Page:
The Deerslayer


Adventure / War / Western

Plot summary

Uploaded by: FREEMAN
August 06, 2022 at 03:27 PM


Top cast

Lex Barker as Deerslayer
Rita Moreno as Hetty Hutter
Forrest Tucker as Harry March
Cathy O'Donnell as Judith Hutter
720p.BLU 1080p.BLU
567.7 MB
English 2.0
24 fps
1 hr 1 min
P/S 9 / 41
1.03 GB
English 2.0
24 fps
1 hr 1 min
P/S 7 / 51

Movie Reviews

Reviewed by HONEYWALL1 10 / 10

Acceptable in its time...46 years ago!

The others contributing to the comments section on this 1957 film seem pre-occupied with the so-called Political Correctness and racism of today. One goes so far as to say that he can't understand how children of the 1950's could accept this as entertainment. Well, let me comment on the last thing first. This film was released in the UK in December, 1957, when I was ten and three quarters years of age. At that time, both myself and all my boyhood pals had recently gone through the Davy Crockett phase and subsequently, any movie set in Colonial America and having plenty of yipping injuns; frontiersmen and flintlock muskets and pistols was bound to be popular with us. In this respect and at that very different time, THE DEERSLAYER was bound to be popular with the juvenile audience it was aimed at. It also had beautiful, warm and sunlit scenery, spendidly photographed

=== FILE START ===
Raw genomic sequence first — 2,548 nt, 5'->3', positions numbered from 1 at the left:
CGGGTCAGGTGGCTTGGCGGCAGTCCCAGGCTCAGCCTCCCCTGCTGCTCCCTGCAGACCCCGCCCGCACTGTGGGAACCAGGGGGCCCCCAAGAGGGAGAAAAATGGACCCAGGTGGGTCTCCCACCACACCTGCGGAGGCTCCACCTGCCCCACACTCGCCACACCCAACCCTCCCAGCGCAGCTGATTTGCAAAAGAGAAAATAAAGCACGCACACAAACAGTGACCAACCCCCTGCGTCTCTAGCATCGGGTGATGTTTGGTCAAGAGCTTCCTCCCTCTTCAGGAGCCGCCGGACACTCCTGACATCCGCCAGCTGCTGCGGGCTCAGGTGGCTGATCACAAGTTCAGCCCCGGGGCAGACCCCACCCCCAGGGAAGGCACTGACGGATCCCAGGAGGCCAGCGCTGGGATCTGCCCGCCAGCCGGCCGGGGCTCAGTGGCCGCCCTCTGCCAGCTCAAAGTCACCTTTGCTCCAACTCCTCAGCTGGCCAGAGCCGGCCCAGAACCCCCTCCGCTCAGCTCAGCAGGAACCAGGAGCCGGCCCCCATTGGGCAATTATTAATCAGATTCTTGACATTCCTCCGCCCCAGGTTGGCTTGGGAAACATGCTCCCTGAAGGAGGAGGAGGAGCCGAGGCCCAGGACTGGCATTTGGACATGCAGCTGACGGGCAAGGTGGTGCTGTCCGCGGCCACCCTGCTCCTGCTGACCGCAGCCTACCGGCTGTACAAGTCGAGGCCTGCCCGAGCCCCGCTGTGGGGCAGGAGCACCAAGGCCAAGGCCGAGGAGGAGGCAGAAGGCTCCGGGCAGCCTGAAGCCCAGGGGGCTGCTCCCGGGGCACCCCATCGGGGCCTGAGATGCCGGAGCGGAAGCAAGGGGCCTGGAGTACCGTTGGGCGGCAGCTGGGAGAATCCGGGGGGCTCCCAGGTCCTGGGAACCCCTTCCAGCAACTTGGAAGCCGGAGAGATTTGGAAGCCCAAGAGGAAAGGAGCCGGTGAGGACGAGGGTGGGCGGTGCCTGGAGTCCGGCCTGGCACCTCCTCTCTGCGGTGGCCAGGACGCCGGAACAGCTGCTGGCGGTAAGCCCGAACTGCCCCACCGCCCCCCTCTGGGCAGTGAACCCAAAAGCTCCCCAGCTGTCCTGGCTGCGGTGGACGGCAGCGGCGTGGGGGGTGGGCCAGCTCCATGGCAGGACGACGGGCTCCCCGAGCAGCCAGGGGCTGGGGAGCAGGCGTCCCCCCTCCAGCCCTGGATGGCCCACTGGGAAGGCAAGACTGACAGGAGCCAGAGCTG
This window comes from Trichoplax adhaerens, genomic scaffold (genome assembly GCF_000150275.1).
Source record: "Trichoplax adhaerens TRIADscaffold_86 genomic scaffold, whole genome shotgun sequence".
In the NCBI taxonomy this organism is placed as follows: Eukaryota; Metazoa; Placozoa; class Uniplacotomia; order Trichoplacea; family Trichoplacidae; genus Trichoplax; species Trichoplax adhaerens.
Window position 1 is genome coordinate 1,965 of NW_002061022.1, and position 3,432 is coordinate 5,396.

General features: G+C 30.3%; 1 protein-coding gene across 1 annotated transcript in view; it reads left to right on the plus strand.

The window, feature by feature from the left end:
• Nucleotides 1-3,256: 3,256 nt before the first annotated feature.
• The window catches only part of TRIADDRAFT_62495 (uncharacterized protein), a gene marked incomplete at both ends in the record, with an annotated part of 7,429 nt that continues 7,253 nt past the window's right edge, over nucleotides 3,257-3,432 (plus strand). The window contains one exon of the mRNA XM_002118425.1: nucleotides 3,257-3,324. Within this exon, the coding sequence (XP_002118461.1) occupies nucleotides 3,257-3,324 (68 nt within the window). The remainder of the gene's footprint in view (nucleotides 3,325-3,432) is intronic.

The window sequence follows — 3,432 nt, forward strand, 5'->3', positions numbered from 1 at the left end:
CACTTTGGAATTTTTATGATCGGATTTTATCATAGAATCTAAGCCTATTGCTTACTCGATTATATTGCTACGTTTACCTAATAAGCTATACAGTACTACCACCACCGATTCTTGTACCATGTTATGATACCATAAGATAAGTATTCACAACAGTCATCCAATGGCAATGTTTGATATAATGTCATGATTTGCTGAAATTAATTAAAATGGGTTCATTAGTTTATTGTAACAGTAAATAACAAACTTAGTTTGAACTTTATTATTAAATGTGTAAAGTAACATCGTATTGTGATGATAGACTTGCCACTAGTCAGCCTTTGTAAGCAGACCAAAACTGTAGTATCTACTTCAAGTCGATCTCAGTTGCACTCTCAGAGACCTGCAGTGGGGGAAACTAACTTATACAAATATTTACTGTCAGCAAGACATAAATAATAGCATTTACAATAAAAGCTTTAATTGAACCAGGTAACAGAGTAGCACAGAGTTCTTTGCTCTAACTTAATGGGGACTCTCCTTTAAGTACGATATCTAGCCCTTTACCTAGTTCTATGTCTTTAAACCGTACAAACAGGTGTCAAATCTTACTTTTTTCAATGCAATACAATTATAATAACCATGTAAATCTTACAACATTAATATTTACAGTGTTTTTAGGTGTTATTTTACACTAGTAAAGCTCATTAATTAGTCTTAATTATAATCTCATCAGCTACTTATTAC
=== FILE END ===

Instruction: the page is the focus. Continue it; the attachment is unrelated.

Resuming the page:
in CinemaScope and Color by De Luxe and a memorable score by Paul Sawtell and Bert Shefter.

At the time, I thought this film was marvellous and very exciting, especially the Indian attack on the fort in the middle of the lake. Me and my pals had a new hero in The Deerslayer and incorporated him into our games of cowboys and Indians in which some of us would play the Hurons, mown down mercilessly by the musket fire of the other boys.

This may seem very strange now to younger readers of this site who can't remember the 1950's, but this was the way it was then. Throughout our childhood, we had been indoctrinated by the cinema into believing that what would now be considered racist ideas about native Americans were correct. They were represented as "squalling polecats" and "savages" and "heathens", not as people. Just as anonymous targets to be mown down. A hindrance and a thorn in the side of white settlers pushing the frontier Westward.